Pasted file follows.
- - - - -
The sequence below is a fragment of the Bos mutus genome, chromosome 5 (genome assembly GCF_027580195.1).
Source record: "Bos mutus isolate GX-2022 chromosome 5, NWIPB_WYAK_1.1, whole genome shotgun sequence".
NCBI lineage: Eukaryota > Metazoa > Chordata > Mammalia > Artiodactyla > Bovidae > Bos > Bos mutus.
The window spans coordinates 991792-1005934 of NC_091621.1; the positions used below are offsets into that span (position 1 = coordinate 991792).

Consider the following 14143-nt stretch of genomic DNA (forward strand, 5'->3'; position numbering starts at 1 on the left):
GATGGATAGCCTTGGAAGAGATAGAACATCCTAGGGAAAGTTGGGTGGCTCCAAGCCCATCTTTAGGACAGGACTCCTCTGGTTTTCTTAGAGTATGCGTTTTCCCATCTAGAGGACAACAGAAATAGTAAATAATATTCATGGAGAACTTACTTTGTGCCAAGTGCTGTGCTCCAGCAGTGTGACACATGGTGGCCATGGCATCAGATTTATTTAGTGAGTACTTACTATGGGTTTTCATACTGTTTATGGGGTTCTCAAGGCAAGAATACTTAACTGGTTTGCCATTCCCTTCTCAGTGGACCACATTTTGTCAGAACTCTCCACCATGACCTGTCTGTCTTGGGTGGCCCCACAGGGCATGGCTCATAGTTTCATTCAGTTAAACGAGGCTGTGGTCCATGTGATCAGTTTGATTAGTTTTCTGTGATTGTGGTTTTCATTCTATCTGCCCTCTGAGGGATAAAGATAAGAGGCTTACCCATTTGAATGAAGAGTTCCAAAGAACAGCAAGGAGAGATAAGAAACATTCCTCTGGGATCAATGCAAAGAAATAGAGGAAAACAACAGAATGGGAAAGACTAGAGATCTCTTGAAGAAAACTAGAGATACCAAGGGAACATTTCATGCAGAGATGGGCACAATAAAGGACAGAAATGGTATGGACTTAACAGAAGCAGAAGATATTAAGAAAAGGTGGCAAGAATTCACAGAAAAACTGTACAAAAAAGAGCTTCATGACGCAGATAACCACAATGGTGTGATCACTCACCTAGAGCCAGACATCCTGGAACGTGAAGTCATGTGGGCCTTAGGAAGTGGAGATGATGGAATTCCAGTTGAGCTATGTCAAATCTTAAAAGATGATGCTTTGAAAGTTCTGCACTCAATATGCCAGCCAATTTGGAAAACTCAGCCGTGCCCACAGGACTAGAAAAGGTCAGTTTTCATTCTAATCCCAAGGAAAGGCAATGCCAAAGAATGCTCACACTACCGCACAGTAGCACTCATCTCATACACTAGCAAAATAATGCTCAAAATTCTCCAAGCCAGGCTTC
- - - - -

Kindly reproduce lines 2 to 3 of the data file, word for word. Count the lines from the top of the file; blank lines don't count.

Source record: "Bos mutus isolate GX-2022 chromosome 5, NWIPB_WYAK_1.1, whole genome shotgun sequence".
NCBI lineage: Eukaryota > Metazoa > Chordata > Mammalia > Artiodactyla > Bovidae > Bos > Bos mutus.